Nasa is working on a new suite of virtual reality (VR) environments which could help scientists conduct cosmic and geological research from inside the Goddard Spaceflight Center in Maryland, leading to tremendous savings.
Interestingly, the space agency, according to an NPR report, is working with a group of five high school and college students in a bid to scale up VR technologies beyond the current applications available.
The team of youngsters has already helped with the development of a VR suite which lets researchers explore an ancient lava tube in Idaho.
"I think, and I hope, this can be extremely useful for Nasa scientists," explained Nasa engineer Thomas Grubb, who manages the programme. "You know, it's cheaper to have people go to a lava tube in VR than to actually fly them out there for two weeks".
With obvious benefits, VR technology could be used for exploring rock formations on Earth for planned research, identifying damaged satellites, or even to find out if replacement parts would fit in a satellite. The tech could also be used for 'watching' magnetic fields pulse around the Earth and for research for missions in outer space.
Grubb started working with these students because of their intuitive understanding of what works in virtual reality and what doesn't. Also, they are much more comfortable when working with new technologies, unlike experienced researchers.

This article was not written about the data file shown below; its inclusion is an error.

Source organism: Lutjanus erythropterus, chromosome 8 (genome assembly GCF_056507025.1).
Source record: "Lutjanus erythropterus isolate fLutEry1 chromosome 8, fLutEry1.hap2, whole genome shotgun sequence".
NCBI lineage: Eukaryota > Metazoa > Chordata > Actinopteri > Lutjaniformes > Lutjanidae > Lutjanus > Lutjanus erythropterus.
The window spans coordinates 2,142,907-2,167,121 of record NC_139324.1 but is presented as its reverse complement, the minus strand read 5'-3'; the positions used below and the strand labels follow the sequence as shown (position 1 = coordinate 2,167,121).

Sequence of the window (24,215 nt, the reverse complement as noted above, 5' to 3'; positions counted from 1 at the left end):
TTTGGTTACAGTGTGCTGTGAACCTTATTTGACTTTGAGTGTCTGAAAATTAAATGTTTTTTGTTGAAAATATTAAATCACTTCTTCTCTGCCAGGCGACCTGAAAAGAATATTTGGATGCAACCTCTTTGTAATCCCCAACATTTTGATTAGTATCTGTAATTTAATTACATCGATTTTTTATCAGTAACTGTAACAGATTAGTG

"There were definitely some older people who tried [the VR system] and struggled at first because they're not used to having all ten fingers working at once," says Nasa volcanologist Brent Garry. "They're like 'Am I going to fall? Am I going to trip on something?'"
And that's where the young students came in. College freshman Stewy Slocum, 17, and his programme teammates were quick to understand the VR system. Slocum, who is into VR programming, also contributed to the development of the lava tube simulation.
Nasa is already pushing the VR experience further. Earlier this month, the agency sent a VR camera to the International Space Station (ISS) in a bid to give people back on Earth a real-world feel of space. The video from the camera will be showcased on National Geographic sometime next year.